Blueberries

blueberries-industryThe Australian Blueberry Growers’ Association represents the biosecurity interests of blueberry growers and the industry.  They are members of Plant Health Australia and are involved in:

  • biosecurity planning and implementation at the national and farm levels
  • liaising with federal and state governments on trade issues
  • funding and supporting biosecurity initiatives.

Industry overview

In 2018–19, blueberry production was valued at approximately $271 million (LVP), with fresh exports valued at $4.8 million.

The industry is expanding, with an average 19,008 tonnes of blueberries being produced per annum. Most blueberries are consumed domestically, with less than five per cent exported to markets including Hong Kong, Singapore and Thailand. Around 300 growers produce blueberries on more than 2,500 hectares in all states.

The major production area is on the New South Wales north coast. New South Wales produced around 85 per cent of the Australian crop in 2019. Other regions have increased plantings to take advantage of late and early season fruit, with the aim of having Australian blueberries available all year-round.

The crop is grown on the New South Wales north coast and Tumbarumba in southern New South Wales; the Atherton Tablelands, Bundaberg and Mundubbera in Queensland; the Tamar Valley, Meander Valley, Bernie, Devonport and the Huon Valley in Tasmania; the Grampians, Silvan and Strathbogie in Victoria; Margaret River and Geraldton in Western Australia; and the Mount Lofty ranges in South Australia.

There are three varieties of blueberries grown in Australia: northern highbush, southern highbush and rabbiteye. Northern highbush are grown in the cooler climate areas such as Victoria, Tasmania and the southern highlands of New South Wales, whereas southern highbush and rabbiteye varieties are grown in New South Wales and Queensland.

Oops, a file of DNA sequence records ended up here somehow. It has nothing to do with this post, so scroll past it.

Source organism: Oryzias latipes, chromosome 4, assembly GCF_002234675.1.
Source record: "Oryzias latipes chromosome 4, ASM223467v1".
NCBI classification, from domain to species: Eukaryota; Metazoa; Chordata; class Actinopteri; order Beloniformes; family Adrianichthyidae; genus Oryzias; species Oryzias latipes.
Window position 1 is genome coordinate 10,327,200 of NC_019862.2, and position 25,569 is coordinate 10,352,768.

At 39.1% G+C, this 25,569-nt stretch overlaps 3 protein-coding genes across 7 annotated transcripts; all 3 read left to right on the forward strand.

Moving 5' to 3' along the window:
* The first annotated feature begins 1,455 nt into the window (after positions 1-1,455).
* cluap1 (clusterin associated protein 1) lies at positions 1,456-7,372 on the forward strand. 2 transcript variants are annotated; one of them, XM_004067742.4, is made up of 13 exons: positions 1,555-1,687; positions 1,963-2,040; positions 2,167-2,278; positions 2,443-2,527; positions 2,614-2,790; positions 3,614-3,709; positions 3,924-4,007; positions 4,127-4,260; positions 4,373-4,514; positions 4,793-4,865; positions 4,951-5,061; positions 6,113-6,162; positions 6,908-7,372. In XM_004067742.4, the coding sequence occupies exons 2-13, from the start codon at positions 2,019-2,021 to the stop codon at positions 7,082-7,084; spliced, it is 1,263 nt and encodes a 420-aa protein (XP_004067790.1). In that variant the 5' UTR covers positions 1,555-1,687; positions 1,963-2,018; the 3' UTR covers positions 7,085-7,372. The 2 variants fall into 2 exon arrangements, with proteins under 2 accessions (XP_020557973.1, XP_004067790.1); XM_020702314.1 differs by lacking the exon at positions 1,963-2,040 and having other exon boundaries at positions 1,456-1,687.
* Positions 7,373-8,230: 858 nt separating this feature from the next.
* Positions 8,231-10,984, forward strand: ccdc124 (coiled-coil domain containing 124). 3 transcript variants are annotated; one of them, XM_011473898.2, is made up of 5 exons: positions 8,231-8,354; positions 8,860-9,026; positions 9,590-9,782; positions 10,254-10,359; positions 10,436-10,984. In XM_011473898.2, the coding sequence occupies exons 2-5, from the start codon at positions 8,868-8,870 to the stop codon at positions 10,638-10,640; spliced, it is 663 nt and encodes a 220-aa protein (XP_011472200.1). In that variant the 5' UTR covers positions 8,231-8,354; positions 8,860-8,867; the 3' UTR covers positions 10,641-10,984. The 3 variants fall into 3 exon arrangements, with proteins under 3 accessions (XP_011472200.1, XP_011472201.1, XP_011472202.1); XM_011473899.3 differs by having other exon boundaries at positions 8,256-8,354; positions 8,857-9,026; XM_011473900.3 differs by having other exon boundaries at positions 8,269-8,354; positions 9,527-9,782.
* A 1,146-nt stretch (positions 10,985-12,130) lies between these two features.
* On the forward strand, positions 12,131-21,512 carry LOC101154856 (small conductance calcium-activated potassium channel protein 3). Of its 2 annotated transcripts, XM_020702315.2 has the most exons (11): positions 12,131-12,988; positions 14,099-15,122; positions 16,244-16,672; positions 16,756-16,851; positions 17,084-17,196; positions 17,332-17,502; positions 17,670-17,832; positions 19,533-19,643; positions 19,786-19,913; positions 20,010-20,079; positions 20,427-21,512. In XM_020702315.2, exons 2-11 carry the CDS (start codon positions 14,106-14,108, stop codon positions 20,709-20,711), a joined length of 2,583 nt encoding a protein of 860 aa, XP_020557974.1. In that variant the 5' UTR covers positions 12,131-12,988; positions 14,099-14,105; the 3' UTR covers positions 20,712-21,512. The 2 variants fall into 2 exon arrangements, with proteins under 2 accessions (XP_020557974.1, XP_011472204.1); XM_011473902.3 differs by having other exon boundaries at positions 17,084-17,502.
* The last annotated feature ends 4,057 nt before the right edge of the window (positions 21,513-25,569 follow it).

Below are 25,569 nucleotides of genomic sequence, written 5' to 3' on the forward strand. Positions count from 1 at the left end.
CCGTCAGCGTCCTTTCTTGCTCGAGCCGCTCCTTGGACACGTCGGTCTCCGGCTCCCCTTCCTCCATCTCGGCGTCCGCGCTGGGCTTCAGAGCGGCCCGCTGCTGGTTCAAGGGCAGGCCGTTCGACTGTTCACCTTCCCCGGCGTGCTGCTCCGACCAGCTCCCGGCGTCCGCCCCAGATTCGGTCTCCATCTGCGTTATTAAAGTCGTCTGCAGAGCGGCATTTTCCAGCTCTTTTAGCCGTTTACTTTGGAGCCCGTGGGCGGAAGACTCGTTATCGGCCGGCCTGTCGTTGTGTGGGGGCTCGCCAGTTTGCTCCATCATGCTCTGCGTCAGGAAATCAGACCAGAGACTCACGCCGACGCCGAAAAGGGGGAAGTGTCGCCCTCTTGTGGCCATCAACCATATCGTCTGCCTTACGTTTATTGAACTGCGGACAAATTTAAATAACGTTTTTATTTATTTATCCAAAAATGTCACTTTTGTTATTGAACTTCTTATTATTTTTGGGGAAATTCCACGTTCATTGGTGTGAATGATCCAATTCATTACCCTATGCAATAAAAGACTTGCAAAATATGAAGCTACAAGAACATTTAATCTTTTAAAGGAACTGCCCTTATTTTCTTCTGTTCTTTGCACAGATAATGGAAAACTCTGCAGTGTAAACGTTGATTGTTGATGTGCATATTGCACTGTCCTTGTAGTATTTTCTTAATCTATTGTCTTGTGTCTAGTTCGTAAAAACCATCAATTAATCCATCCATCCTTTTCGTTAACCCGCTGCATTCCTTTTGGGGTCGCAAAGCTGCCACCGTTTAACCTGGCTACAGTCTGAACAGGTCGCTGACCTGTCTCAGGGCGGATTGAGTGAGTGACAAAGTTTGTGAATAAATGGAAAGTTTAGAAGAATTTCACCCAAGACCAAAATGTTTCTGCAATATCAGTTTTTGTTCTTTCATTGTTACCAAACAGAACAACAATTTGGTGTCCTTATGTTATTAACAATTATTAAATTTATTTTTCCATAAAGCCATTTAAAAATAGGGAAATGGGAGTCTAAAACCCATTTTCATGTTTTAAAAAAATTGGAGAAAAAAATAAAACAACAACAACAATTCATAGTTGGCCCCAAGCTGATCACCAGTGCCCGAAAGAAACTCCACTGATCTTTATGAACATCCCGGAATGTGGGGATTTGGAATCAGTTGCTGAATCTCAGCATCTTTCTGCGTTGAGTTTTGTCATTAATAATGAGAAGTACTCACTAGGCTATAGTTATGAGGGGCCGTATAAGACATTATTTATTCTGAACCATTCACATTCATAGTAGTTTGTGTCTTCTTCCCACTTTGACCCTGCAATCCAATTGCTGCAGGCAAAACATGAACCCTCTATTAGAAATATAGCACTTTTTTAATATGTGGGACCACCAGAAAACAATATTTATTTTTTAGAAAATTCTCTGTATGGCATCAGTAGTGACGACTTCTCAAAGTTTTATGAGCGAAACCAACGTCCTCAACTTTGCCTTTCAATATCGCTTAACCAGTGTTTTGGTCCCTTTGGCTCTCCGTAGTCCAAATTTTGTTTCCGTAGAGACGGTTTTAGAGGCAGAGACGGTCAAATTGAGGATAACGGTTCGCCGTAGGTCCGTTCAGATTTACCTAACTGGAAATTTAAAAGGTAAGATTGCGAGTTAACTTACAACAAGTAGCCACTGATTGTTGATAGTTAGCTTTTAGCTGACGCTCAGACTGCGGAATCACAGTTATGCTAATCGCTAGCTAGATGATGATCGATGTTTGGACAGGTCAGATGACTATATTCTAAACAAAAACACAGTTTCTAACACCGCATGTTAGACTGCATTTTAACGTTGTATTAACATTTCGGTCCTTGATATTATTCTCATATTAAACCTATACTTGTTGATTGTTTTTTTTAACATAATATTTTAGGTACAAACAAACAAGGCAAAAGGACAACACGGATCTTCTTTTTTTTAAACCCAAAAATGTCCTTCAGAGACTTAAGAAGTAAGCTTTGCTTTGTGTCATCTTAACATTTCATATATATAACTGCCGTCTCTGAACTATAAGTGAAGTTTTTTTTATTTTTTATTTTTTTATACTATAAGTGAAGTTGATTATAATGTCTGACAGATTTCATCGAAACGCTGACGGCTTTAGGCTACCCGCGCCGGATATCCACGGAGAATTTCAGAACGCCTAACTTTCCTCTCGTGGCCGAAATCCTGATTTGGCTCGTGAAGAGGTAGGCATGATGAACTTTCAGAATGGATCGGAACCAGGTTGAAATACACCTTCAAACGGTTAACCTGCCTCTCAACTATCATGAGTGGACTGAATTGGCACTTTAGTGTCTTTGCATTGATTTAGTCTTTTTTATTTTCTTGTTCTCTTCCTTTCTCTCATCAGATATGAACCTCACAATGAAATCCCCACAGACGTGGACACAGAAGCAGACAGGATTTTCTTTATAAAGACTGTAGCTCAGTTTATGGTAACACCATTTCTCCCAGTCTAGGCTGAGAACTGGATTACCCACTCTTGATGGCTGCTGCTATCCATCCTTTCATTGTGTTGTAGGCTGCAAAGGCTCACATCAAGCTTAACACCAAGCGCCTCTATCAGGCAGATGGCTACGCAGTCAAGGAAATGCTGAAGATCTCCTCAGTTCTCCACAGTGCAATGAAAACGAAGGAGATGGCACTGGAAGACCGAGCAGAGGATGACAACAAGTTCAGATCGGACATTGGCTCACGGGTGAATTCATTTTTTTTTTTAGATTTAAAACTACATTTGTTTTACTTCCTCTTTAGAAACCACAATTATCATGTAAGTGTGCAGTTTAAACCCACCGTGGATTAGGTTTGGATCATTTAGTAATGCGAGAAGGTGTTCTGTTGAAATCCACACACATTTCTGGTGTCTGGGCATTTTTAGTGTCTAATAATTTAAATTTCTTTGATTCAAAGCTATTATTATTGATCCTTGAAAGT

Annual value of blueberry production, 2011–19

Distribution of blueberry production by state and territory, 2018–19 (based on LVP)

 

blueberry-ibp-coverBiosecurity planning provides a mechanism for the blueberry industry, government and other relevant stakeholders to assess current biosecurity practices and future biosecurity needs. Planning identifies procedures that can be put in place to reduce the chance of pests reaching our borders or minimise the impact if a pest incursion occurs.

The Biosecurity Plan for the Blueberry Industry outlines key threats to the industry, risk mitigation plans, identification and categorisation of exotic pests and contingency plans. For a copy, please contact PHA on 02 6215 7700 or email [email protected]

The Maximise your blueberry crop with better pollination brochure, produced by PHA working with Plant and Food Research NZ and Hort Innovation, brings together the science on best-practice for pollination in one place and provides clear steps for growers to assess their pollination during flowering to reduce the risk of pollination failure.

Many growers in Australia rely heavily on the free pollination services offered by wild or unmanaged European honey bees. But honey bees are not always the best pollinator for a crop.